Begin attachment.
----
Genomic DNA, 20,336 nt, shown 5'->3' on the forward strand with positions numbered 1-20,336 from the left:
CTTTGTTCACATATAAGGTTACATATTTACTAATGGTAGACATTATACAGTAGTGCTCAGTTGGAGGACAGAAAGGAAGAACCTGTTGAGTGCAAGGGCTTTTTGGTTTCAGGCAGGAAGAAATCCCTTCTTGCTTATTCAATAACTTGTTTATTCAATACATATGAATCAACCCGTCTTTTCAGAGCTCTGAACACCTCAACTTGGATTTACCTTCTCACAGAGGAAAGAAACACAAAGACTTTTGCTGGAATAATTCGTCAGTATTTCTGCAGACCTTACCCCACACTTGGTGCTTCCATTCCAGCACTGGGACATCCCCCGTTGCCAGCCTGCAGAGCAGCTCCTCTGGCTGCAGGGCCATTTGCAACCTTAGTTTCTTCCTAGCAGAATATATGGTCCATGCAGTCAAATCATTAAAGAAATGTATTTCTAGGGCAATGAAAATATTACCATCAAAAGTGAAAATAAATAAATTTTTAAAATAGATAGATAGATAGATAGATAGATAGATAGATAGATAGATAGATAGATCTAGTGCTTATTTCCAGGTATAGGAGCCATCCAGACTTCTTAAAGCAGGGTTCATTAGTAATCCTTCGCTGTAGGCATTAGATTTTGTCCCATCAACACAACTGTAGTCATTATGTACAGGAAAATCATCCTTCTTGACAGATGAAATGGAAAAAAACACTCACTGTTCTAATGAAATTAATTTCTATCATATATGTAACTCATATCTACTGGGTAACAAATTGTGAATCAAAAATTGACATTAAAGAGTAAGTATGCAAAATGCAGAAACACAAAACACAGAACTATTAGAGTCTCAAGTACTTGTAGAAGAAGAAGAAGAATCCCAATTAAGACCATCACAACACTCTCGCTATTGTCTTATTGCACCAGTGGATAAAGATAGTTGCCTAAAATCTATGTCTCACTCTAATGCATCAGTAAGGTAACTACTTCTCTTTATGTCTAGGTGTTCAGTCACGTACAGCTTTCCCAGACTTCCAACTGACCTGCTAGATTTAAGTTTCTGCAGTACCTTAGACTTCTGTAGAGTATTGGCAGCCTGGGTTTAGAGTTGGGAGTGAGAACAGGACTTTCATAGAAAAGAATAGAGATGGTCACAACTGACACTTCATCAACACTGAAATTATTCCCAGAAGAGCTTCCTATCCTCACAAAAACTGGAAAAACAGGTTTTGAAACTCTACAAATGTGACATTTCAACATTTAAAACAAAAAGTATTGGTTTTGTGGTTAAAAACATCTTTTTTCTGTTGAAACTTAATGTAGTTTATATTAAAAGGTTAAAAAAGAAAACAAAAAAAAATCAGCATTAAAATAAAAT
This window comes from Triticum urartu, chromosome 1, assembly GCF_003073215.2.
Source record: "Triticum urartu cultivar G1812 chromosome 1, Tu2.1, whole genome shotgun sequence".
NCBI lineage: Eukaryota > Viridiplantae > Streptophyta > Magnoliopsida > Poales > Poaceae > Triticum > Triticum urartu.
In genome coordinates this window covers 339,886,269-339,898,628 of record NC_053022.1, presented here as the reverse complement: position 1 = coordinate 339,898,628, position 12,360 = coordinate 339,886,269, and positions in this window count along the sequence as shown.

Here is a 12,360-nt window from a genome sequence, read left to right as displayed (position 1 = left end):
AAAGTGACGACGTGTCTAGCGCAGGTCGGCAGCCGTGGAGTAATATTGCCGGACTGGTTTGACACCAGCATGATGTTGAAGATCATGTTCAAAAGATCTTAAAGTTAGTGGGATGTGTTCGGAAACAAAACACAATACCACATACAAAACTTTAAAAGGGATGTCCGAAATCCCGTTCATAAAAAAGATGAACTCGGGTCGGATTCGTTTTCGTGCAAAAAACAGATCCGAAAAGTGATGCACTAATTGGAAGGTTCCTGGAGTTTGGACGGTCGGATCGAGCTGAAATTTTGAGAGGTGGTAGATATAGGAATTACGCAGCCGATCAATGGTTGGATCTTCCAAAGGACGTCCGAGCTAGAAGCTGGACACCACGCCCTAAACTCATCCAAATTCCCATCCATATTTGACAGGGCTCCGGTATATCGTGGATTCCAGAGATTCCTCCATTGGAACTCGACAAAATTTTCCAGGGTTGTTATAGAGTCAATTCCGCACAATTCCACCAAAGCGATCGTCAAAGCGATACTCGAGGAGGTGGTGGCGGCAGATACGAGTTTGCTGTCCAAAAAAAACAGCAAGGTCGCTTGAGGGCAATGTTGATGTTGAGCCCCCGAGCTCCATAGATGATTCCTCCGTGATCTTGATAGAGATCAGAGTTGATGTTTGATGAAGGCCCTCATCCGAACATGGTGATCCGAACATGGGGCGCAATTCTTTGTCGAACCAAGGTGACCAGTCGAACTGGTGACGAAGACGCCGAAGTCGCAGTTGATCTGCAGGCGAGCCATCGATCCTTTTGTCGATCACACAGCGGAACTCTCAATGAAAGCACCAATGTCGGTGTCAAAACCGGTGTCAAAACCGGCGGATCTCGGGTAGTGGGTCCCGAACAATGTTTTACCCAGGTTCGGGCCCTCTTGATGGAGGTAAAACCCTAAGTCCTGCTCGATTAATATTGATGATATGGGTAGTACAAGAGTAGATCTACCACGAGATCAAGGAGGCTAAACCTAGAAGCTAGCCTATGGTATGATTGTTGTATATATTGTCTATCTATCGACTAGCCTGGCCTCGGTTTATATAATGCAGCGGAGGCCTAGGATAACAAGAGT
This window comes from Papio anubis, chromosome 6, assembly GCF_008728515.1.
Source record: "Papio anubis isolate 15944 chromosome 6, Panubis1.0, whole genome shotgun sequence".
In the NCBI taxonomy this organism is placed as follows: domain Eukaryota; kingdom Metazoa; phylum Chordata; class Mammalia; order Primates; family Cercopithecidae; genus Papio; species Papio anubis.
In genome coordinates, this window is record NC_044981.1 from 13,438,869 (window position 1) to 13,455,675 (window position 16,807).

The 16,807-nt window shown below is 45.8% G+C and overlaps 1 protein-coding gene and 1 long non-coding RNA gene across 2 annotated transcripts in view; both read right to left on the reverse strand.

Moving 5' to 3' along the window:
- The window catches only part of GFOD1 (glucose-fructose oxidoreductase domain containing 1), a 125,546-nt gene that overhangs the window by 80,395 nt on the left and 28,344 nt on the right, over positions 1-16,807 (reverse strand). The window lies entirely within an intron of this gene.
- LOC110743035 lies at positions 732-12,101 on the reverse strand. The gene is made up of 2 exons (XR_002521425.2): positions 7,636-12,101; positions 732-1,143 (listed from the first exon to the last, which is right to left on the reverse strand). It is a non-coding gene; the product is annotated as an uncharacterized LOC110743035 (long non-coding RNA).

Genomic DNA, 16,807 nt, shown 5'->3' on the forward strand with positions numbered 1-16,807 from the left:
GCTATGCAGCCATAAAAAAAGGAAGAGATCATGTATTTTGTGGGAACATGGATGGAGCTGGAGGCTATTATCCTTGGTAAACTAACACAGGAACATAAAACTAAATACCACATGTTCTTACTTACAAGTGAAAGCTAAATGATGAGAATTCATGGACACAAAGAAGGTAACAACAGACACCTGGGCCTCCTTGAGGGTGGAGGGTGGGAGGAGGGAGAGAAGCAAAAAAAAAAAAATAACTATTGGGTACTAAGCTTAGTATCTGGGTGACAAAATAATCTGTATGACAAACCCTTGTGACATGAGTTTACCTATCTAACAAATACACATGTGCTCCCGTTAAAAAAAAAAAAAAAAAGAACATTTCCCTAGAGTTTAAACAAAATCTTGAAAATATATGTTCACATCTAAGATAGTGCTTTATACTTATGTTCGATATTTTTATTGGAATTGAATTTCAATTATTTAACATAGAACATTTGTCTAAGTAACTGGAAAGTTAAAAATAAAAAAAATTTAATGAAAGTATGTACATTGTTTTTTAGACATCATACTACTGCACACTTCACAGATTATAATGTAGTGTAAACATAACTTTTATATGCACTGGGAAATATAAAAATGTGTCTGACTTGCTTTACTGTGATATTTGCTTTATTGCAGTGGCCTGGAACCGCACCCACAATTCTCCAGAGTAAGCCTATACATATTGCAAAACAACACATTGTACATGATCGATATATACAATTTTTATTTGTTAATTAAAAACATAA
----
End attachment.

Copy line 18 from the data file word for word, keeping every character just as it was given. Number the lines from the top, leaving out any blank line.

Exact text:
GCTATGCAGCCATAAAAAAAGGAAGAGATCATGTATTTTGTGGGAACATGGATGGAGCTGGAGGCTATTATCCTTGGTAAACTAACACAGGAACATAAAACTAAATACCACATGTTCTTACTTACAAGTGAAAGCTAAATGATGAGAATTCATGGACACAAAGAAGGTAACAACAGACACCTGGGCCTCCTTGAGGGTGGAGGGTGGGAGGAGGGAGAGAAGCAAAAAAAAAAAAATAACTATTGGGTACTAAGCTTAGTATCTGGGTGACAAAATAATCTGTATGACAAACCCTTGTGACATGAGTTTACCTATCTAACAAATACACATGTGCTCCCGTTAAAAAAAAAAAAAAAAAGAACATTTCCCTAGAGTTTAAACAAAATCTTGAAAATATATGTTCACATCTAAGATAGTGCTTTATACTTATGTTCGATATTTTTATTGGAATTGAATTTCAATTATTTAACATAGAACATTTGTCTAAGTAACTGGAAAGTTAAAAATAAAAAAAATTTAATGAAAGTATGTACATTGTTTTTTAGACATCATACTACTGCACACTTCACAGATTATAATGTAGTGTAAACATAACTTTTATATGCACTGGGAAATATAAAAATGTGTCTGACTTGCTTTACTGTGATATTTGCTTTATTGCAGTGGCCTGGAACCGCACCCACAATTCTCCAGAGTAAGCCTATACATATTGCAAAACAACACATTGTACATGATCGATATATACAATTTTTATTTGTTAATTAAAAACATAA